When last week, Oklahoma threatened to impeach Obama over the administration's recommendations on accommodating transgender students, saying the president overstepped his constitutional authority, few paid much attention. After all, it is safe to say there have been far more egregious violations of the constitution by this administration, for it to be too worried about allowing transsexuals to use any bathroom they choose.
However, now that ten other states joined Oklahoma overnight in suing Obama, it may be time to pay attention.
According to Reuters officials from 11 U.S. states sued the Obama administration on Wednesday to overturn a directive telling schools to let transgender students use bathrooms matching their gender identity, decrying the policy as "a massive social experiment."
The 11 states' lawsuit accused the administration of taking that argument too far and improperly, widening the scope of interpretation of civil rights law.
Ramping up the simmering battles over contentious cultural issues in America, the states, led by Texas and most with Republican governors, accused the federal government of rewriting laws by "administrative fiat." Texas was joined by Alabama, Georgia, Louisiana, Oklahoma, Tennessee, Utah, West Virginia and Wisconsin, plus Arizona's Department of Education and Maine's governor.
Texas Republican Gov. Greg Abbott said Wednesday that the state's attorney general, Ken Paxton, would challenge the controversial order, which tells school district to allow transgender students to use the restroom of their choice. No other details were immediately available Wednesday about the number of states joining in on the suit. Abbott announced the litigation in a tweet.
How serious are the plaintiffs? Very: "We are willing to fight this all the way to the Supreme Court if we have to," Republican Texas Attorney General Ken Paxton told reporters in Austin.
Amid a national debate on transgender rights, President Barack Obama's administration on May 13 told U.S. public schools that transgender students must be allowed to use the bathroom of their choice, upsetting Republicans and paving the way for fights over federal funding and legal authority.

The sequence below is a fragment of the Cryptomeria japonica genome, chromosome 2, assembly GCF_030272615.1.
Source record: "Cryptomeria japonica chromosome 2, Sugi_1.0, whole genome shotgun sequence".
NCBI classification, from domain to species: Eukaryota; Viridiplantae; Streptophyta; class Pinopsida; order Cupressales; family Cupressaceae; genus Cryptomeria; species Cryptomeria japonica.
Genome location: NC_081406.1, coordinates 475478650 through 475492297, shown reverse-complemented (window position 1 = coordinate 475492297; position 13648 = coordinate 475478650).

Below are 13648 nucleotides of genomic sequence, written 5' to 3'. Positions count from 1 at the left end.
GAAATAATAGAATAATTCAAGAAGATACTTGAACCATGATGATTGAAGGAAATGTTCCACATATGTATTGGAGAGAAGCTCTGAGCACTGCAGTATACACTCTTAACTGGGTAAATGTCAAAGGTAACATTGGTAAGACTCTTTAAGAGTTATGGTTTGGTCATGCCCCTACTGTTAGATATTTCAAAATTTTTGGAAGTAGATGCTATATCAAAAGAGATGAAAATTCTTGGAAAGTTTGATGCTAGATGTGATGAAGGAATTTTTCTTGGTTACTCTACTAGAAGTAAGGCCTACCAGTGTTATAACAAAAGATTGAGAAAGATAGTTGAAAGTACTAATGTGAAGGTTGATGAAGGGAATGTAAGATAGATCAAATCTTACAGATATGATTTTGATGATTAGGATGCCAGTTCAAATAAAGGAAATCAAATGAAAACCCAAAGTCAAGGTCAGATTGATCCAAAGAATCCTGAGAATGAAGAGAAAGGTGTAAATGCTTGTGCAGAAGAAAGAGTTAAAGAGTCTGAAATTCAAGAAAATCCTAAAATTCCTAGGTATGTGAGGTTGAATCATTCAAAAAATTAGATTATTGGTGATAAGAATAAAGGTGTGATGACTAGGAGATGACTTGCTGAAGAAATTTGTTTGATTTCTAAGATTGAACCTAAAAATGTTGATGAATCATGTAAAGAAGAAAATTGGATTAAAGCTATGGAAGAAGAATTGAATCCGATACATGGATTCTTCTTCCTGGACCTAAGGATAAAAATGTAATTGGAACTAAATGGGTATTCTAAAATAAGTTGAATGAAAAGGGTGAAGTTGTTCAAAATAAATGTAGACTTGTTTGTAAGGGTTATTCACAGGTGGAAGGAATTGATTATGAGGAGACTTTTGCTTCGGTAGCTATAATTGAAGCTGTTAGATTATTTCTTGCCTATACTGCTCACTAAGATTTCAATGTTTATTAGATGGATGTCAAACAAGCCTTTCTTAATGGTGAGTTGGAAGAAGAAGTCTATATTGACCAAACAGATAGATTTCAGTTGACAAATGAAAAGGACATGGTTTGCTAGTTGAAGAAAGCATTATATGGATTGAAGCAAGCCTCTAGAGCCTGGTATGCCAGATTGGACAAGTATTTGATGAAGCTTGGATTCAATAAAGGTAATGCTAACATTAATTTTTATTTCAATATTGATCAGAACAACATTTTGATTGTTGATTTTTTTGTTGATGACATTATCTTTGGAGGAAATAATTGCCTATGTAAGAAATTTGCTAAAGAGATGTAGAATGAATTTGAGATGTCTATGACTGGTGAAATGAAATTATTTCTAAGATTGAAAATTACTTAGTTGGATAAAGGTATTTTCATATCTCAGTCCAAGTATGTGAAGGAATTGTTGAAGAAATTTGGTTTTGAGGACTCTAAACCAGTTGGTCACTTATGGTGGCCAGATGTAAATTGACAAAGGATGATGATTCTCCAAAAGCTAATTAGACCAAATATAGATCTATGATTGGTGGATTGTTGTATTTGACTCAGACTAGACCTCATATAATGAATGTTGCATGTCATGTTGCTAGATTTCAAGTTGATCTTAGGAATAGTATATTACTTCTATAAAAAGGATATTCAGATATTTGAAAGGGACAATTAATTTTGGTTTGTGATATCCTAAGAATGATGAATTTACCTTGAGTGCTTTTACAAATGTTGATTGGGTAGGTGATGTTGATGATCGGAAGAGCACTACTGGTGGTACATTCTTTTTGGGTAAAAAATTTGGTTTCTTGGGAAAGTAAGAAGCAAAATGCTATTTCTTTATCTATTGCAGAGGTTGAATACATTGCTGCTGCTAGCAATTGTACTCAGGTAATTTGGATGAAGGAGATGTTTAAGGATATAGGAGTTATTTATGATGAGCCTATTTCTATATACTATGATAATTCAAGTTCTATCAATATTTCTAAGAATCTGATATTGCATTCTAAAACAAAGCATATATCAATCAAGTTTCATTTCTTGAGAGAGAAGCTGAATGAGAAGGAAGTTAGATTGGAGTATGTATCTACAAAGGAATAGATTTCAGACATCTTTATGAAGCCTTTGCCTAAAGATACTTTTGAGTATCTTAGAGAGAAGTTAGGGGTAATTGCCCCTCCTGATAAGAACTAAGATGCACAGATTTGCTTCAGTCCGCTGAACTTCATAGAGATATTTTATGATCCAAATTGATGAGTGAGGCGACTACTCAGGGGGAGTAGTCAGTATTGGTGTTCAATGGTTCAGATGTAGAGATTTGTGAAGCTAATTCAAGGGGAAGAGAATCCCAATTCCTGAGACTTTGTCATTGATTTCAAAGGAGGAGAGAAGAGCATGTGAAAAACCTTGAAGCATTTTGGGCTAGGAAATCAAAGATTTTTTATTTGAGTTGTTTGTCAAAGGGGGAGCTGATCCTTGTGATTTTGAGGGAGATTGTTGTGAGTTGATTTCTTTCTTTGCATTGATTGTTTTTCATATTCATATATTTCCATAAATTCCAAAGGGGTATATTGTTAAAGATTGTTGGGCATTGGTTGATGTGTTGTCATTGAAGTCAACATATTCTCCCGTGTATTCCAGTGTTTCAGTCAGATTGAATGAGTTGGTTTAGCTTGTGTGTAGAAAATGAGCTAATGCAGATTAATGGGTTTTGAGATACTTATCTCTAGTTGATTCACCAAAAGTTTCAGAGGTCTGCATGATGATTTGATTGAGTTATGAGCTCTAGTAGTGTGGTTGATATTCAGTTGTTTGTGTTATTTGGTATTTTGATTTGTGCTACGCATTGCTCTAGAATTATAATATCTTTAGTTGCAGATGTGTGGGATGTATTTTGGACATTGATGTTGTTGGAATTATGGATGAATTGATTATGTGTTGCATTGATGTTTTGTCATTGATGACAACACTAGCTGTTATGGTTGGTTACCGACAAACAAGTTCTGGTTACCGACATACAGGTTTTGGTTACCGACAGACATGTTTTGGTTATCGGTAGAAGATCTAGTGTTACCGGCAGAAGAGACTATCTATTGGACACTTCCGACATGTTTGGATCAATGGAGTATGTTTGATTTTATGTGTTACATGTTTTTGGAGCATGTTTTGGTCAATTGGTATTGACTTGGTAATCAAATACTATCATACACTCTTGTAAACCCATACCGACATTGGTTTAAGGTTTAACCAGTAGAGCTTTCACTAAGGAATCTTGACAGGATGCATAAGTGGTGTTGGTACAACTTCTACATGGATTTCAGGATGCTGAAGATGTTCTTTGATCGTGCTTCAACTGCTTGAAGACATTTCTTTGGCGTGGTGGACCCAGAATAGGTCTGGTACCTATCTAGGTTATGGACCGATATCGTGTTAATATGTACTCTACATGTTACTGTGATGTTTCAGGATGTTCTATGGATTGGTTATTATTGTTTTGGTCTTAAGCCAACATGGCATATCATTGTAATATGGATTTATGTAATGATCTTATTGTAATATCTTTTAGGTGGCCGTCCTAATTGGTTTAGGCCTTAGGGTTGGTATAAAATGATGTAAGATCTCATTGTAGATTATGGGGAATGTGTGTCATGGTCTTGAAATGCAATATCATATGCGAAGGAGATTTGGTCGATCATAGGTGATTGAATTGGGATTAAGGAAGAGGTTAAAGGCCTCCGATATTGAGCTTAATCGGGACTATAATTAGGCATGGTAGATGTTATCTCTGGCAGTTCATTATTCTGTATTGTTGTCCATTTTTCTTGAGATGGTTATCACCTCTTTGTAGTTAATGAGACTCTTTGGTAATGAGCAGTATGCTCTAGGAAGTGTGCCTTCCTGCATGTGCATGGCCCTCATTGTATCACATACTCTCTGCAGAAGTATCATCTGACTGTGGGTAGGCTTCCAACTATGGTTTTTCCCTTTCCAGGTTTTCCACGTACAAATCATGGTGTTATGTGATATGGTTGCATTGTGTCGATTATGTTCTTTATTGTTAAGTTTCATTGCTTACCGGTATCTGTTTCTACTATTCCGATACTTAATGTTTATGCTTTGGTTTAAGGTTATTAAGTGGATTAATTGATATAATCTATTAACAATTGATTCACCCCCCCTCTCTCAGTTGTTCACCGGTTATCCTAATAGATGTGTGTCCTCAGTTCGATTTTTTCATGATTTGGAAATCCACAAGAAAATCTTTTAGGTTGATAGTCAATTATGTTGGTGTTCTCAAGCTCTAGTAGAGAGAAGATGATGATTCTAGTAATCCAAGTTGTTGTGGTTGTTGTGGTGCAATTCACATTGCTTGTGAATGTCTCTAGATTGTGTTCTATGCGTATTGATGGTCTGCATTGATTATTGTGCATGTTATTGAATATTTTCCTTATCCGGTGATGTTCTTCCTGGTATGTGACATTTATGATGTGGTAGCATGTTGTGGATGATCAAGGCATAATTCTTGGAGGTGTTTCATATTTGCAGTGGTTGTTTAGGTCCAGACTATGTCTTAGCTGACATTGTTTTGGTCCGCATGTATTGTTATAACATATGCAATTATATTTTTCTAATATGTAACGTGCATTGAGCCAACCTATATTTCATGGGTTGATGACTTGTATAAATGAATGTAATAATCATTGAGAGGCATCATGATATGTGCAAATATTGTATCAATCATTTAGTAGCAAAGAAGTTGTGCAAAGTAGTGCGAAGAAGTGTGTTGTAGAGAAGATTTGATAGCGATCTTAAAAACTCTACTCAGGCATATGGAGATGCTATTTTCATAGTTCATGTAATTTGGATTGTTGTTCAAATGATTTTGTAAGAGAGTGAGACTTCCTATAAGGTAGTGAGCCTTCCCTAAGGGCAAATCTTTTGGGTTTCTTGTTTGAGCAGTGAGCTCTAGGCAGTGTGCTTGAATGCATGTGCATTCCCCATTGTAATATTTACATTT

The states' lawsuit accused the federal government of overstepping its constitutional powers by taking actions that should be left to Congress or individual states. It also challenged the Obama administration's interpretation of federal civil rights law with regard to sex and gender.
The lawsuit said the administration "conspired to turn workplace and educational settings across the country into laboratories for a massive social experiment, flouting the democratic process, and running roughshod over commonsense policies protecting children and basic privacy rights."
According to Paxton "It's about parents who are upset, grandparents who are upset. They want to see that the safety of their children is taken care of."
On the other hand, transgender rights advocates argued it is transgender people who need protection, particularly transgender women who are disproportionately the victims of assaults and would be forced to use men's bathrooms if states succeed in forcing people to use bathrooms matching their sex at birth. Likewise, transgender men, many of whom grow facial hair, would be required to use women's bathrooms along with girls.
"This action puts students at risk for the sake of politics," said Alison Gill of the Trans United Fund advocacy group supporting transgender rights. Gill said the states' lawsuit did not reflect the position of most school boards and administrators.
Liberals were up in arms over the lawsuit: Paul Castillo, a lawyer with Lambda Legal, which supports lesbian, gay, bisexual and transgender (LGBT) rights, said the lawsuit represented an "unprecedented attack against transgender people across the United States." "These states are demonstrating the great lengths they will go to in order to discriminate against transgender individuals," Castillo said.
Some could say that it is more ludicrous that the Supreme Court will be involved in an issue seen by many as an attempt by Obama to obtain even more liberal votes.
It is unclear how SCOTUS would respond if this issue is indeed taken that far. Peter Lake of Stetson University College of Law in Florida said the U.S. Supreme Court has taken a narrow view of the meaning of "sex" under the law, but in recent years lower courts have been more likely to defer to the Obama administration's broader definition.
"My sense is a certain momentum is building for broader protection of (LGBT) rights, and we might be seeing a moment of federal civil rights law in long-term transition," Lake said.
On the other hand, if Trump wins the presidency and appoints a deeply conservative judge, we may not.